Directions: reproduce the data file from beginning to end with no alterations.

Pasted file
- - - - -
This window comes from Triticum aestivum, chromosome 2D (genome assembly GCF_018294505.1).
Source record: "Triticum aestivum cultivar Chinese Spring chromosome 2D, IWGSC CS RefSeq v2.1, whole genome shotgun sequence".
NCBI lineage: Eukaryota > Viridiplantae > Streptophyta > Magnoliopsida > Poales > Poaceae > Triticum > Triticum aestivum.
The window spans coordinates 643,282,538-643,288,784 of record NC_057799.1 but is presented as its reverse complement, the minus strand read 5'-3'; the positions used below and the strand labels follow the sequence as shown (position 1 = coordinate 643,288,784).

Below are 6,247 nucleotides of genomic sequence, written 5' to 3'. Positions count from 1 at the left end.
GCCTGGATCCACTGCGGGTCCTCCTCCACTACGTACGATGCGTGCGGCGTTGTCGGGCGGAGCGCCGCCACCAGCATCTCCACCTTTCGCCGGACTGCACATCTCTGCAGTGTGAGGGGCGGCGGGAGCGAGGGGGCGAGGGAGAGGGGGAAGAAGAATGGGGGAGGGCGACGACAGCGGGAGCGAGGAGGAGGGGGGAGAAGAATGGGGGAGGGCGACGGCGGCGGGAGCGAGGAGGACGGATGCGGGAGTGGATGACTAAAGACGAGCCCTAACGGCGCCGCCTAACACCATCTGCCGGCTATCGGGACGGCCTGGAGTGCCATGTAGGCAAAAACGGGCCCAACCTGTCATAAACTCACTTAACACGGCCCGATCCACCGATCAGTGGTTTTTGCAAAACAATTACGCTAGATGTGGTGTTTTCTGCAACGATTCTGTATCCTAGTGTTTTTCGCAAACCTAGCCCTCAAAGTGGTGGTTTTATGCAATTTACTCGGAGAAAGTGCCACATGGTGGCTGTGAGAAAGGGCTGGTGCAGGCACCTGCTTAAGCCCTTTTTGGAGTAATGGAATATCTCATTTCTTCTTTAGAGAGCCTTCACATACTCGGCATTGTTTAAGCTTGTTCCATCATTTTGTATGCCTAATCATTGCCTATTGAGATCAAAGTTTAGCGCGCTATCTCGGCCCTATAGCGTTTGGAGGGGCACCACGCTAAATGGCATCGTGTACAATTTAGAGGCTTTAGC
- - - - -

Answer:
This window comes from Triticum aestivum, chromosome 2D (genome assembly GCF_018294505.1).
Source record: "Triticum aestivum cultivar Chinese Spring chromosome 2D, IWGSC CS RefSeq v2.1, whole genome shotgun sequence".
NCBI lineage: Eukaryota > Viridiplantae > Streptophyta > Magnoliopsida > Poales > Poaceae > Triticum > Triticum aestivum.
The window spans coordinates 643,282,538-643,288,784 of record NC_057799.1 but is presented as its reverse complement, the minus strand read 5'-3'; the positions used below and the strand labels follow the sequence as shown (position 1 = coordinate 643,288,784).

Below are 6,247 nucleotides of genomic sequence, written 5' to 3'. Positions count from 1 at the left end.
GCCTGGATCCACTGCGGGTCCTCCTCCACTACGTACGATGCGTGCGGCGTTGTCGGGCGGAGCGCCGCCACCAGCATCTCCACCTTTCGCCGGACTGCACATCTCTGCAGTGTGAGGGGCGGCGGGAGCGAGGGGGCGAGGGAGAGGGGGAAGAAGAATGGGGGAGGGCGACGACAGCGGGAGCGAGGAGGAGGGGGGAGAAGAATGGGGGAGGGCGACGGCGGCGGGAGCGAGGAGGACGGATGCGGGAGTGGATGACTAAAGACGAGCCCTAACGGCGCCGCCTAACACCATCTGCCGGCTATCGGGACGGCCTGGAGTGCCATGTAGGCAAAAACGGGCCCAACCTGTCATAAACTCACTTAACACGGCCCGATCCACCGATCAGTGGTTTTTGCAAAACAATTACGCTAGATGTGGTGTTTTCTGCAACGATTCTGTATCCTAGTGTTTTTCGCAAACCTAGCCCTCAAAGTGGTGGTTTTATGCAATTTACTCGGAGAAAGTGCCACATGGTGGCTGTGAGAAAGGGCTGGTGCAGGCACCTGCTTAAGCCCTTTTTGGAGTAATGGAATATCTCATTTCTTCTTTAGAGAGCCTTCACATACTCGGCATTGTTTAAGCTTGTTCCATCATTTTGTATGCCTAATCATTGCCTATTGAGATCAAAGTTTAGCGCGCTATCTCGGCCCTATAGCGTTTGGAGGGGCACCACGCTAAATGGCATCGTGTACAATTTAGAGGCTTTAGC